Her fingers pluck at the gu zheng (古箏) with care, each string vibrating as she plays a traditional Chinese folk song. The melodic sound of the stringed instrument is a calming escape from the hustle of school.
For Senior Janice Shiu, “the music is very relaxing and it’s an artistic thing to do.”
As Shiu continues to move her fingers along the horizontal strings, she is reminded how much of a constant the instrument has been in her life. Shiu began playing ten years ago after her parents encouraged her to take up the instrument. Everyday after school, Shiu devotes at least an hour to playing the gu zheng.
As she works her way through a particularly challenging part of the folk song, Shiu relishes in the challenging combination of the physical and mental aspects of playing. As Shiu plays on, her teacher Liu Wei Shan’s philosophical words of wisdom flitter through her head.
“Playing is like a mountain. When starting at the bottom it is easy, but becomes increasingly more difficult as you reach the top.” These words gives Shiu an extra push of encouragement to get through the difficult part of of the passage.
“It’s something that’s been in my life for a long time, and I’m self motivated to do it.”It is Shiu’s motivation to overcome challenges along with love of playing that have make her such a great artist. One year at a merit competition, Shiu received an almost perfect score along with distinction. A visiting professor from China personally praised her skill.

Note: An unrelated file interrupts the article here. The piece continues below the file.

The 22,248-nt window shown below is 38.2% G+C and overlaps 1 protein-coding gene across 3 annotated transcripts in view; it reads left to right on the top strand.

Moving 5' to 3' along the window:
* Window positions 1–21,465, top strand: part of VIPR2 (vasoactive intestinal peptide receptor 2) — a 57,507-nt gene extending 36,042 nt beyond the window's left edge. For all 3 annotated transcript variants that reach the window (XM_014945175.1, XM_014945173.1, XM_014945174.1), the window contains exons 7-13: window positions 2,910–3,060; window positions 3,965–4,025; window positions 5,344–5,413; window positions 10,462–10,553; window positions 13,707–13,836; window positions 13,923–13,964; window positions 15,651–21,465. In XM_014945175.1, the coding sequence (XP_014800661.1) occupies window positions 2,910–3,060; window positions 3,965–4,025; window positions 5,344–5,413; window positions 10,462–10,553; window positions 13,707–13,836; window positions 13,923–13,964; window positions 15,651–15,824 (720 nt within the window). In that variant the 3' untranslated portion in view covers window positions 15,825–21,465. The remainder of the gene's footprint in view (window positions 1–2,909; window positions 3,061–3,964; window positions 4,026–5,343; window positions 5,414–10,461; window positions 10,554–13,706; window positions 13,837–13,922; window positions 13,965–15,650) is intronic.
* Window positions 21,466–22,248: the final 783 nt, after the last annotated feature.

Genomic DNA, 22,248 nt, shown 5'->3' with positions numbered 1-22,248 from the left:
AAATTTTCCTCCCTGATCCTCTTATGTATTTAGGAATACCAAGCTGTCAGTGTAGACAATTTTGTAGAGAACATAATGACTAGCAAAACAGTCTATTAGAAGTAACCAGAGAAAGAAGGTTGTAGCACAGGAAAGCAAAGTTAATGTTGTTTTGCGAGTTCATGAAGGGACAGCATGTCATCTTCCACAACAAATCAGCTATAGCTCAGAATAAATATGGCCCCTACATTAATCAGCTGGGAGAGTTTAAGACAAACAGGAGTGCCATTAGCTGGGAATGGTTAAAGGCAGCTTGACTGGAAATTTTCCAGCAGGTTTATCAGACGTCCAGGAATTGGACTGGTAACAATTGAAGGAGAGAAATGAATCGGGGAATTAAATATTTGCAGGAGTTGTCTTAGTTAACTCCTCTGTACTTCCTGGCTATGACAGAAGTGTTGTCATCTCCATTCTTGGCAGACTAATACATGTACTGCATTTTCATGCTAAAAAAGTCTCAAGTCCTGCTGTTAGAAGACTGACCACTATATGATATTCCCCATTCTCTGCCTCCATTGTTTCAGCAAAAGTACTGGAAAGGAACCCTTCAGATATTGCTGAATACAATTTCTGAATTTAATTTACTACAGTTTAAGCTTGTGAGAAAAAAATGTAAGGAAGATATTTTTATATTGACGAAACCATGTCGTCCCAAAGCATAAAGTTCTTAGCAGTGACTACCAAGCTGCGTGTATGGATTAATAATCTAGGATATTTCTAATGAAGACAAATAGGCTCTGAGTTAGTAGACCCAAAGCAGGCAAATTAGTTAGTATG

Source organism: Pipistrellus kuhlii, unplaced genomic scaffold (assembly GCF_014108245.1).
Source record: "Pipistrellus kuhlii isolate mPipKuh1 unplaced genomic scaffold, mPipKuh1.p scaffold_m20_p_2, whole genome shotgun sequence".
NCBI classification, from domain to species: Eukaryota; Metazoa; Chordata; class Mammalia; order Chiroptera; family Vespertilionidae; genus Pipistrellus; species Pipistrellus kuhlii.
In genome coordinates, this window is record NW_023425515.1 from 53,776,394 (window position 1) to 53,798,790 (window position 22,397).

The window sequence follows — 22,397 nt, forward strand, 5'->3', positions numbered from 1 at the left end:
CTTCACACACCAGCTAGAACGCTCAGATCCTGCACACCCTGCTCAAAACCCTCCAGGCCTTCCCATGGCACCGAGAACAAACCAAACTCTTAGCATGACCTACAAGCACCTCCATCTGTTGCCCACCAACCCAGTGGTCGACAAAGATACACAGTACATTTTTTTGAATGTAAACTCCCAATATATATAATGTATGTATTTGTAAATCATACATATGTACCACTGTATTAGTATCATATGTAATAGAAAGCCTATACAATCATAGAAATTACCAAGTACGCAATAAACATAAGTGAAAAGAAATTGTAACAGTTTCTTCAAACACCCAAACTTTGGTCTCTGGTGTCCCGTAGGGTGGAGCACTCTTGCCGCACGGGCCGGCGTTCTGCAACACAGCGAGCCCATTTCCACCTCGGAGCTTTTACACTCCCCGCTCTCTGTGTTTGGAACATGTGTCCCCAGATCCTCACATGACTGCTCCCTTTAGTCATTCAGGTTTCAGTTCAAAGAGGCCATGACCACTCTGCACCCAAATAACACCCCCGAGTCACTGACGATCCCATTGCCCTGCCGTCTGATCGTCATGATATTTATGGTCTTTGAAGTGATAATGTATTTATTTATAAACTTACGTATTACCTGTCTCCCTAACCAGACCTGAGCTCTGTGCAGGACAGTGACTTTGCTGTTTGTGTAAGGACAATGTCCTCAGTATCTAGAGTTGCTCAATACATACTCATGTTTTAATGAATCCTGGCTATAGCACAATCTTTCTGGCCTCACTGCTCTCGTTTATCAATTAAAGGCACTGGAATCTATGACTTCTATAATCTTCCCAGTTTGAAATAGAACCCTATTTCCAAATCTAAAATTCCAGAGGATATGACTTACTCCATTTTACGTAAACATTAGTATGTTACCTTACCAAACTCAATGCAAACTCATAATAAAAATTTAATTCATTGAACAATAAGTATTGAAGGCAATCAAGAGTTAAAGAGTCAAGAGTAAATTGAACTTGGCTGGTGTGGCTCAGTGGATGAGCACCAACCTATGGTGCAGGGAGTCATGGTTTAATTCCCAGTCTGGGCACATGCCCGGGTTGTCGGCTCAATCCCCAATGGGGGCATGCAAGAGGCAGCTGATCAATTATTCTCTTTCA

“It’s not a Koto,” Shiu jokingly answered when asked what she wanted people to know about the gu zheng. Because of its flat wooden surface, the gu zheng is often mistaken for the similar looking Japanese Koto. The gu zheng is an ancient Chinese instrument, dating back to before the Qin Dynasty and gaining widespread popularity during the Tang Dynasty. It is commonly heard in traditional Chinese music, some of which Janice plays for recitals and festivals.
Some of her memorable performances include playing at a San Francisco Symphony Hall Pre-Show and at the San Francisco Chinese Cultural Center. Shiu, along with her ensemble, have also played at numerous Chinese Street Fairs.
“With a lot of homework, it is hard to practice as much,” Shiu said sadly. Janice has been able to juggle a heavy workload with playing her instrument for her past three high school years without having to compromise either one.
“I would keep playing if I could,” Shiu said on playing in the future,“but I don’t know how I’m going to play in college.” The gu zheng is a long instrument, with eighteen or more strings. It is “too big and too loud,” to fit in a dorm. While Janice is unsure about how she is going to play when she goes away to college, she is hopeful that the instrument will remain a strong part of her life, in one way or another.